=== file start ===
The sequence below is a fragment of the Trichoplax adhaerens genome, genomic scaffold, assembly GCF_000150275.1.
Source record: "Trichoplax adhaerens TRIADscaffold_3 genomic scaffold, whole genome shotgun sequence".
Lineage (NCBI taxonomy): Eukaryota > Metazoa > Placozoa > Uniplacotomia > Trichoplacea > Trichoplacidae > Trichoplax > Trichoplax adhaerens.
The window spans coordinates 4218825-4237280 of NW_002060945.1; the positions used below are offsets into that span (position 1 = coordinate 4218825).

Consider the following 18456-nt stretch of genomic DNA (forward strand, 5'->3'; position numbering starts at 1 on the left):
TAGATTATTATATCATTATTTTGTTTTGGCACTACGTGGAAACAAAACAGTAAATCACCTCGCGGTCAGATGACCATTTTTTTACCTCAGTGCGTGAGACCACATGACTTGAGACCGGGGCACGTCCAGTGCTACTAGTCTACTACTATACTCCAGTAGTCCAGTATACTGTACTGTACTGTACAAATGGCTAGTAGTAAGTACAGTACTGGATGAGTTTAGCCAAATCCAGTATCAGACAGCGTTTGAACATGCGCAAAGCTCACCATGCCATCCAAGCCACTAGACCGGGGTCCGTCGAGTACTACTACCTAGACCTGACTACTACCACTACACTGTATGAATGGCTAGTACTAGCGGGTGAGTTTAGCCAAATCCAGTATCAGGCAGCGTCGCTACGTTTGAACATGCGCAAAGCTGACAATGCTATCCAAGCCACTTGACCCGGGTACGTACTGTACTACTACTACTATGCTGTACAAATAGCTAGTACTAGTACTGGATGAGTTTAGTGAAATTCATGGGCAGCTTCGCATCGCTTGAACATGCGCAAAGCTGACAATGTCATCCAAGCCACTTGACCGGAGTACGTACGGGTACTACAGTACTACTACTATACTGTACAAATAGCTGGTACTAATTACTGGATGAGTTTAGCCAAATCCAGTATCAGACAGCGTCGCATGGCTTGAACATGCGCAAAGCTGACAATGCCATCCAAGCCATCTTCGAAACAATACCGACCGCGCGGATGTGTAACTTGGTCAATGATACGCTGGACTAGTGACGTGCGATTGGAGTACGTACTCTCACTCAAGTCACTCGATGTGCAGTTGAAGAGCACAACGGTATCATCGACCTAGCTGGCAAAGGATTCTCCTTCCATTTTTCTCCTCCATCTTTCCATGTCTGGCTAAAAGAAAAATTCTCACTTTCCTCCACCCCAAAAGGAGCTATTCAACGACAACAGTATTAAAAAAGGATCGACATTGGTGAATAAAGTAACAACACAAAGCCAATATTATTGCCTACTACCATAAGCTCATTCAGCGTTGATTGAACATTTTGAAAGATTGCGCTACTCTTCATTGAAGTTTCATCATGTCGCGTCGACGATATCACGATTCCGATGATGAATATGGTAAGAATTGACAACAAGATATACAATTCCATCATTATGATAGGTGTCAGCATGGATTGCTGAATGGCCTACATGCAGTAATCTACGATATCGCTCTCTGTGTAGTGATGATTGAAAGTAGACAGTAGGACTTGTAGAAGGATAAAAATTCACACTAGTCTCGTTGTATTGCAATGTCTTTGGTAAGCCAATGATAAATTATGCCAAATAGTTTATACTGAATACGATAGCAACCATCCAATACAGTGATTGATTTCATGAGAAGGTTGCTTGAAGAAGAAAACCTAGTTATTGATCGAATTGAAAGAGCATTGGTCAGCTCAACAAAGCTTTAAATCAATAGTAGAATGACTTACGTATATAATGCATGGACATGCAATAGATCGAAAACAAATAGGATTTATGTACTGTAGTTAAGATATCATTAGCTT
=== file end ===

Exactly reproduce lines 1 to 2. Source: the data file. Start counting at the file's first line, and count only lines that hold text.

The sequence below is a fragment of the Trichoplax adhaerens genome, genomic scaffold, assembly GCF_000150275.1.
Source record: "Trichoplax adhaerens TRIADscaffold_3 genomic scaffold, whole genome shotgun sequence".